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I've noticed that the UIDatePicker doesn't work with NSHebrewCalendar in iOS 5.0 or 5.1. I've decided to try and write my own. I'm confused as to how to populate the data and how to maintain the labels for the dates in a sane and memory efficient manner.

How many rows are there actually in each component? When do the rows get "reloaded" with new labels?

I'm going to give this a shot, and I'll post as I find out, but please post if you know anything.

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2 Answers 2

up vote 32 down vote accepted

First off, thanks for filing the bug about UIDatePicker and the Hebrew calendar. :)


EDIT Now that iOS 6 has been released, you'll find that UIDatePicker now works correctly with the Hebrew calendar, making the code below unnecessary. However, I'll leave it for posterity.


As you've discovered, creating a functioning date picker is a difficult problem, because there are bajillions of weird edge cases to cover. The Hebrew calendar is particularly weird in this regard, having an intercalary month (Adar I), whereas most of western civilization is used to a calendar that only adds an extra day about once every 4 years.

That being said, creating a minimal Hebrew date picker isn't too complex, assuming you're willing to forego some of the niceties that UIDatePicker offers. So let's make it simple:

@interface HPDatePicker : UIPickerView

@property (nonatomic, retain) NSDate *date;

- (void)setDate:(NSDate *)date animated:(BOOL)animated;

@end

We're simply going to subclass UIPickerView and add support for a date property. We're going to ignore minimumDate, maximumDate, locale, calendar, timeZone, and all the other fun properties that UIDatePicker provides. This will make our job much simpler.

The implementation is going to start off with a class extension:

@interface HPDatePicker () <UIPickerViewDelegate, UIPickerViewDataSource>

@end

Simply to hide that the HPDatePicker is its own delegate and datasource.

Next we'll define a couple of handy constants:

#define LARGE_NUMBER_OF_ROWS 10000

#define MONTH_COMPONENT 0
#define DAY_COMPONENT 1
#define YEAR_COMPONENT 2

You can see here that we're going to hard-code the order of the calendar units. In other words, this date picker will always display things as Month-Day-Year, regardless of any customizations or locale settings that the user may have. So if you're using this in a locale where the default format would want "Day-Month-Year", then too bad. For this simple example, this will suffice.

Now we start the implementation:

@implementation HPDatePicker {
    NSCalendar *hebrewCalendar;
    NSDateFormatter *formatter;

    NSRange maxDayRange;
    NSRange maxMonthRange;
}

- (id)initWithFrame:(CGRect)frame
{
    self = [super initWithFrame:frame];
    if (self) {
        // Initialization code
        [self setDelegate:self];
        [self setDataSource:self];

        [self setShowsSelectionIndicator:YES];

        hebrewCalendar = [[NSCalendar alloc] initWithCalendarIdentifier:NSHebrewCalendar];
        formatter = [[NSDateFormatter alloc] init];
        [formatter setCalendar:hebrewCalendar];

        maxDayRange = [hebrewCalendar maximumRangeOfUnit:NSDayCalendarUnit];
        maxMonthRange = [hebrewCalendar maximumRangeOfUnit:NSMonthCalendarUnit];

        [self setDate:[NSDate date]];
    }
    return self;
}

- (void)dealloc {
    [hebrewCalendar release];
    [formatter release];
    [super dealloc];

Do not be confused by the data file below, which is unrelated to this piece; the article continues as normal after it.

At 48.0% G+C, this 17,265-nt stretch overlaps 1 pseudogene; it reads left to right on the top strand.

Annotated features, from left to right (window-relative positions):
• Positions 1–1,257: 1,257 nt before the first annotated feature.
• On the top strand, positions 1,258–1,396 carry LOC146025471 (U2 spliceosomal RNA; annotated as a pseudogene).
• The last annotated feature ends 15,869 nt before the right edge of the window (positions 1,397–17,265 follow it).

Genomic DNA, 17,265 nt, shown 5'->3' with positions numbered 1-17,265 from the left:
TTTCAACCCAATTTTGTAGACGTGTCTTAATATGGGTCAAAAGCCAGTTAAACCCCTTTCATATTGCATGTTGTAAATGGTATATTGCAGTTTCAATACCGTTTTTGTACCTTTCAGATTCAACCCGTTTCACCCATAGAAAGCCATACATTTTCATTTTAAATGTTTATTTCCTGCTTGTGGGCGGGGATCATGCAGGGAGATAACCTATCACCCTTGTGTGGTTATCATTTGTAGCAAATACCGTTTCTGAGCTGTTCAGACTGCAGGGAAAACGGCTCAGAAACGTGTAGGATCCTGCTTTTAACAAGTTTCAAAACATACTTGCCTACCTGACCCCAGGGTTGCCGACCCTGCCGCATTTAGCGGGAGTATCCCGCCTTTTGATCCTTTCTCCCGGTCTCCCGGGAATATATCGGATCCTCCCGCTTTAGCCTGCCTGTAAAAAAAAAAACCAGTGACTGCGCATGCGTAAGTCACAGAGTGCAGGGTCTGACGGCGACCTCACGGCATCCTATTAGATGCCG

}

We're overriding the designated initializer to do some setup for us. We set the delegate and datasource to be ourself, show the selection indicator, and create a hebrew calendar object. We also create an NSDateFormatter and tell it that it should format NSDates according to the hebrew calendar. We also pull out a couple of NSRange objects and cache them as ivars so we don't have to constantly be looking things up. Finally, we initialize it with the current date.

Here are the implementations of the exposed methods:

- (void)setDate:(NSDate *)date {
    [self setDate:date animated:NO];
}

-setDate: just forwards on to the other method

- (NSDate *)date {
    NSDateComponents *c = [self selectedDateComponents];
    return [hebrewCalendar dateFromComponents:c];
}

Retrieve an NSDateComponents representing whatever is selected at the moment, turn it into an NSDate, and return that.

- (void)setDate:(NSDate *)date animated:(BOOL)animated {
    NSInteger units = NSYearCalendarUnit | NSMonthCalendarUnit | NSDayCalendarUnit;
    NSDateComponents *components = [hebrewCalendar components:units fromDate:date];

    {
        NSInteger yearRow = [components year] - 1;
        [self selectRow:yearRow inComponent:YEAR_COMPONENT animated:animated];
    }

    {
        NSInteger middle = floor([self pickerView:self numberOfRowsInComponent:MONTH_COMPONENT] / 2);
        NSInteger startOfPhase = middle - (middle % maxMonthRange.length) - maxMonthRange.location;
        NSInteger monthRow = startOfPhase + [components month];
        [self selectRow:monthRow inComponent:MONTH_COMPONENT animated:animated];
    }

    {
        NSInteger middle = floor([self pickerView:self numberOfRowsInComponent:DAY_COMPONENT] / 2);
        NSInteger startOfPhase = middle - (middle % maxDayRange.length) - maxDayRange.location;
        NSInteger dayRow = startOfPhase + [components day];
        [self selectRow:dayRow inComponent:DAY_COMPONENT animated:animated];
    }
}

And this is where fun stuff starts happening.

First, we'll take the date we were given and ask the hebrew calendar to break it up into a date components object. If I give it an NSDate that corresponds to the gregorian date of 4 Apr 2012, then the hebrew calendar is going to give me an NSDateComponents object that corresponds to 12 Nisan 5772, which is the same day as 4 Apr 2012.

Based on this information, I figure out which row to select in each unit, and select it. The year case is simple. I simply subtract one (rows are zero-based, but years are 1-based).

For months, I pick the middle of the rows column, figure out where that sequence starts, and add the month number to it. The same with the days.

The implementations of the base <UIPickerViewDataSource> methods are fairly trivial. We're displaying 3 components, and each one has 10,000 rows.

- (NSInteger)numberOfComponentsInPickerView:(UIPickerView *)pickerView {
    return 3;
}

- (NSInteger)pickerView:(UIPickerView *)pickerView numberOfRowsInComponent:(NSInteger)component {
    return LARGE_NUMBER_OF_ROWS;
}

Getting what's selected at the current moment is fairly simple. I get the selected row in each component and either add 1 (in the case of NSYearCalendarUnit), or do a little mod operation to account for the repeating nature of the other calendar units.